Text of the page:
Resourcing, Reward and Performance
Employee retention is the ability of any company, firm or organisationorganisation to retain its workers. While the ability of a firm to retain its workers can be examined statistically, others take employee retention as the efforts made by an organisationorganisation to keep its employees. While a retention rate of 70% is taken to mean that a firm has been able to keep about 70% of its personnel, analysts argue that employee retention should not be looked at in terms of numbers but rather the outcome of the retention (Taylor, 2010).
From a business point of view, an employer should do everything possible to decrease the rate of employee turnover. When the rate of employee turnover is decreased, the employer will end up spending less on training costs. The reason why the training costs will go down is that every time new employees join a company, the human resource department spends money and time in inducting and training them (Taylor, 2010). Less employee turnover means less resources spent on training. Again, whenever employees leave a company, the company loses talent, which most of the time goes to the competitors. Recruitment of new employees also costs the company a lot of money and resources.
It is for these reasons that employers are always looking for ways to retain the employees that they have trained and identified as talented. There are certain behaviors and concepts that when adopted by a company will help improve their employee retention rates. This, however, is not the case for all organisations. There are the employers who are only concerned with productivity. As such, they only seek to retain those employees that, in their opinion, perform exceptionally. This means that those employees that are seen to be less useful for the company are not motivated to stay in the company. The result of such approach, however, is that the employee turnover ends up being quite high (Armstrong & Baron, 2005).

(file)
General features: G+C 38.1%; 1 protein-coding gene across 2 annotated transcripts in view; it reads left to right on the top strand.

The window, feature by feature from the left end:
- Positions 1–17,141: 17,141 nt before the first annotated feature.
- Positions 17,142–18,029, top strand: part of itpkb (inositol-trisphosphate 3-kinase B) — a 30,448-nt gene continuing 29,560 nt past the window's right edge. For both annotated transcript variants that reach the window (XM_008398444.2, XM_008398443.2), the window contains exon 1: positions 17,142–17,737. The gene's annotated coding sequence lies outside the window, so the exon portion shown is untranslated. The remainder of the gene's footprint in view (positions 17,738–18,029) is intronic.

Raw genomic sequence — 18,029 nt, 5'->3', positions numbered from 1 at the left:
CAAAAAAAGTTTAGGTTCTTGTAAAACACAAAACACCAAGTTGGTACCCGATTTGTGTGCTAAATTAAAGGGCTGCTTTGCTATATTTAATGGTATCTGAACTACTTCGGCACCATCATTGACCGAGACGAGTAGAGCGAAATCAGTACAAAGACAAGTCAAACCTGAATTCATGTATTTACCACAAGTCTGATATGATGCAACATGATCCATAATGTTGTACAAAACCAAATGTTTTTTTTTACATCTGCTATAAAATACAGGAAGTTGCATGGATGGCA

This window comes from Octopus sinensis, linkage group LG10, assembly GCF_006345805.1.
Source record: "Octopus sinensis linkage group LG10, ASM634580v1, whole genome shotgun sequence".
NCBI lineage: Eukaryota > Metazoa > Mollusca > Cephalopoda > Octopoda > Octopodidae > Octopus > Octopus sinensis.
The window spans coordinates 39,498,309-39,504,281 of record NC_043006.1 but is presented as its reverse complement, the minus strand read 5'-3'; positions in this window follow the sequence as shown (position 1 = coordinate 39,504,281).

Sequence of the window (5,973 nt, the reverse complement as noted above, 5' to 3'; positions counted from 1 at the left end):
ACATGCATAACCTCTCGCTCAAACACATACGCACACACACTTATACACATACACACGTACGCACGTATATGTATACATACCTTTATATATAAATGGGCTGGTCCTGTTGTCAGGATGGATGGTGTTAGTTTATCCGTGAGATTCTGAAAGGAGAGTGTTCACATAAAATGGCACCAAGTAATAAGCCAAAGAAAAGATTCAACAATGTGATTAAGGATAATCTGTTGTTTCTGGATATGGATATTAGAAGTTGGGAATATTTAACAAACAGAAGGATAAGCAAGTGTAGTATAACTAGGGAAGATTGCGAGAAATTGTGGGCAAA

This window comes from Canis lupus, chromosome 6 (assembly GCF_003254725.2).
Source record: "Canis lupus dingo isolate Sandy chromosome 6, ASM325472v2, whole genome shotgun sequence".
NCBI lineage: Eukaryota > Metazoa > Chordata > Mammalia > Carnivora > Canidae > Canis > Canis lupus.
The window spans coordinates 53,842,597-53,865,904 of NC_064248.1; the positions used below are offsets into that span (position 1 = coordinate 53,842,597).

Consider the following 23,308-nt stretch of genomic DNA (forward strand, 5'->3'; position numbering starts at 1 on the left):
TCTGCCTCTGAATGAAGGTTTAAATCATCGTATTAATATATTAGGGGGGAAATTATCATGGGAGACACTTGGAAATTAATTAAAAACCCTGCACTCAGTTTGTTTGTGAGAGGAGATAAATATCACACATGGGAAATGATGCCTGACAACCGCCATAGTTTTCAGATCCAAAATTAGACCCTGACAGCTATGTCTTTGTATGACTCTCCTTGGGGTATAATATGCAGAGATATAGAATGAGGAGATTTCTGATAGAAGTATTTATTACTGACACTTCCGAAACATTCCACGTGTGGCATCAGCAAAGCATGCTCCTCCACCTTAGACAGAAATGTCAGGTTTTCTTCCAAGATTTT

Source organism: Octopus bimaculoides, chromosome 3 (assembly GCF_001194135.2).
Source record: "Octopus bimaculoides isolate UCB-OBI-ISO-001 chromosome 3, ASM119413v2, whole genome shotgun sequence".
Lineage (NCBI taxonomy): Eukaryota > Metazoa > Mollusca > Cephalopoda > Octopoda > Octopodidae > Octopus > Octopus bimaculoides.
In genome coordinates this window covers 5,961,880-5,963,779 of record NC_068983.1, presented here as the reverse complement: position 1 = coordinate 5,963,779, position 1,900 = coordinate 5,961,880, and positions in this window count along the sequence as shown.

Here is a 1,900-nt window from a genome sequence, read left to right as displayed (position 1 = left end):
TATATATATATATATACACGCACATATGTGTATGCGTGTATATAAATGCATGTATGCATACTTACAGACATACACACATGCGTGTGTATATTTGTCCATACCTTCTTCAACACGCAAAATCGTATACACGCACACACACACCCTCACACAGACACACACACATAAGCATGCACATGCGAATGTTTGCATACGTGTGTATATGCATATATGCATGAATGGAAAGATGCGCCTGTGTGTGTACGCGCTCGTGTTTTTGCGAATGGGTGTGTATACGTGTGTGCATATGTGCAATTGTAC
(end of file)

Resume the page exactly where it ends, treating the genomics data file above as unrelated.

There are certain goals of employees that employers must meet if they intend to retain workers. They have to do this without compromising the goals of the organisation. This means that human resource managers have to find a way of balancing the organisation in such way that both parties win. There are theories that were previously used to guide organisations on how to retain their employees. The first theory is the valence theory.
The valence theory refers to the relationship between the rewards that an organisation gives to its employees and the workers` needs that are intended to fulfill by those rewards. A high valence shows that the employees` needs are well aligned with the rewards provided by the company. This also means that a low valence shows that the rewards that an organisation gives are not aligned with the needs of the organisation. A low valence usually leads to low levels of job satisfaction among employees. Low satisfaction levels is one of the factors that normally leads to high employee turnover and, as a result, low retention (Perkins & White, 2008).
The second theory is the expectancy theory. The expectancy theory states that employees` satisfaction is influenced by a number of factors. The expectancy theory argues that the levels of confidence among employees usually decrease the expectancy in organisations. It is, therefore, important that organisations train their employees in order to increase their levels of confidence, as this will make them feel more appreciated in the organisation. These trainings can be in the form of workshops, seminars or in-house training sessions. When workers have been trained and they are more confident about their abilities to serve the organisation effectively, they will be able to perform much better. At the end of the day, the organisations benefit as a result of better service delivery. This is because better service delivery leads to higher customer satisfaction and employee retention.